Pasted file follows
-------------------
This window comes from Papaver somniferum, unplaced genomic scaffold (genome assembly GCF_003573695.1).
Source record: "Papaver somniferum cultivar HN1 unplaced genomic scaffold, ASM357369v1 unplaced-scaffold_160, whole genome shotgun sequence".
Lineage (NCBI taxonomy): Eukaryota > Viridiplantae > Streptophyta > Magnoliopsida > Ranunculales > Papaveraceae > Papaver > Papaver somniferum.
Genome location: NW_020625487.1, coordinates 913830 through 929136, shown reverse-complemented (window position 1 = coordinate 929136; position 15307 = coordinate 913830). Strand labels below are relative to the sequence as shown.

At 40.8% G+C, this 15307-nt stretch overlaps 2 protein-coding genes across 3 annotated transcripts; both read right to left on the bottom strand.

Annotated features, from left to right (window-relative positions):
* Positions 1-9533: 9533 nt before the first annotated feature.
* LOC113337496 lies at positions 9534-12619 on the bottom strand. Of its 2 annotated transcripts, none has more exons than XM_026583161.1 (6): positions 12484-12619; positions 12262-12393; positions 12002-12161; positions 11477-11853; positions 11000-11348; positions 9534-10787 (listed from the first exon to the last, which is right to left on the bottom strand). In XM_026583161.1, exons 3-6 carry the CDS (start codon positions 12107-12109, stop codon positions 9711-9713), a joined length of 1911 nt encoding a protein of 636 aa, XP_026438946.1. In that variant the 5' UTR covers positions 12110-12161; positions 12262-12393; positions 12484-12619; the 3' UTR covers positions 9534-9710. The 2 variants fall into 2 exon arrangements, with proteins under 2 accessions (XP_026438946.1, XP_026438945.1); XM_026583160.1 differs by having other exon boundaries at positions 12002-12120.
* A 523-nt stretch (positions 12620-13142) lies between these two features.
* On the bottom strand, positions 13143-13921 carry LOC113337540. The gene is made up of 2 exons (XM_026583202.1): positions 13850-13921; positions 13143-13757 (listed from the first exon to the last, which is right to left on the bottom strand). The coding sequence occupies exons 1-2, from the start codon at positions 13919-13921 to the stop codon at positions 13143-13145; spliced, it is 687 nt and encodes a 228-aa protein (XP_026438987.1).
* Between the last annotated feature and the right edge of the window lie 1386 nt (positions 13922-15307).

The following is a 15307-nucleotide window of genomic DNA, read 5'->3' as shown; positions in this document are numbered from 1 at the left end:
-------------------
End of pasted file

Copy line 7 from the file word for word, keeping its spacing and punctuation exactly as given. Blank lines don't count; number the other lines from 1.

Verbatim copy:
* Positions 1-9533: 9533 nt before the first annotated feature.